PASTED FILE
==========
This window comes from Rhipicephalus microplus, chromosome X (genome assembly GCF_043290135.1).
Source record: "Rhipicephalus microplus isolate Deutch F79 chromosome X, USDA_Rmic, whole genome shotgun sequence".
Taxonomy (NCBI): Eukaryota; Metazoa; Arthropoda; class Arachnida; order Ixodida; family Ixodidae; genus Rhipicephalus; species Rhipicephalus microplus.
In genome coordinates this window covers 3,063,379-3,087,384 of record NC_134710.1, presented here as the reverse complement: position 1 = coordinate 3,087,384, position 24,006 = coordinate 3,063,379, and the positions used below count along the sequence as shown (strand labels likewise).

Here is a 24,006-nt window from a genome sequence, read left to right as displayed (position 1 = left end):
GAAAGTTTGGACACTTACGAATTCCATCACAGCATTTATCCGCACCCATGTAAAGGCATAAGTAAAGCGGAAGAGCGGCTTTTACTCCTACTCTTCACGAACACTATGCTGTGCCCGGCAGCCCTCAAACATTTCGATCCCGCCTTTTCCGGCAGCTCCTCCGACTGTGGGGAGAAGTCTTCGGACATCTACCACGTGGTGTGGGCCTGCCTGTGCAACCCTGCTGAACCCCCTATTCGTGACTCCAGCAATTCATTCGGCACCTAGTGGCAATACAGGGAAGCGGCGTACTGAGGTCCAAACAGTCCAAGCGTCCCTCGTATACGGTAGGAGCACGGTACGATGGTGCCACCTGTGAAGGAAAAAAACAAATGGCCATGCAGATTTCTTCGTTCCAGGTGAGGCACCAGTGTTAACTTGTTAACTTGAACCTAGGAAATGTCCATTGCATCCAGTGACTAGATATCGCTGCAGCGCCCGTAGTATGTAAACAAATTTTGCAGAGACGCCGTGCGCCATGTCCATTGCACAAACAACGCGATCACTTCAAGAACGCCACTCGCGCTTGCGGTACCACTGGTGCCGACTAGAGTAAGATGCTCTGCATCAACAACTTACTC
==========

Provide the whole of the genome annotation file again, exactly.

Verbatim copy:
This window comes from Rhipicephalus microplus, chromosome X (genome assembly GCF_043290135.1).
Source record: "Rhipicephalus microplus isolate Deutch F79 chromosome X, USDA_Rmic, whole genome shotgun sequence".
Taxonomy (NCBI): Eukaryota; Metazoa; Arthropoda; class Arachnida; order Ixodida; family Ixodidae; genus Rhipicephalus; species Rhipicephalus microplus.
In genome coordinates this window covers 3,063,379-3,087,384 of record NC_134710.1, presented here as the reverse complement: position 1 = coordinate 3,087,384, position 24,006 = coordinate 3,063,379, and the positions used below count along the sequence as shown (strand labels likewise).

Here is a 24,006-nt window from a genome sequence, read left to right as displayed (position 1 = left end):
GAAAGTTTGGACACTTACGAATTCCATCACAGCATTTATCCGCACCCATGTAAAGGCATAAGTAAAGCGGAAGAGCGGCTTTTACTCCTACTCTTCACGAACACTATGCTGTGCCCGGCAGCCCTCAAACATTTCGATCCCGCCTTTTCCGGCAGCTCCTCCGACTGTGGGGAGAAGTCTTCGGACATCTACCACGTGGTGTGGGCCTGCCTGTGCAACCCTGCTGAACCCCCTATTCGTGACTCCAGCAATTCATTCGGCACCTAGTGGCAATACAGGGAAGCGGCGTACTGAGGTCCAAACAGTCCAAGCGTCCCTCGTATACGGTAGGAGCACGGTACGATGGTGCCACCTGTGAAGGAAAAAAACAAATGGCCATGCAGATTTCTTCGTTCCAGGTGAGGCACCAGTGTTAACTTGTTAACTTGAACCTAGGAAATGTCCATTGCATCCAGTGACTAGATATCGCTGCAGCGCCCGTAGTATGTAAACAAATTTTGCAGAGACGCCGTGCGCCATGTCCATTGCACAAACAACGCGATCACTTCAAGAACGCCACTCGCGCTTGCGGTACCACTGGTGCCGACTAGAGTAAGATGCTCTGCATCAACAACTTACTC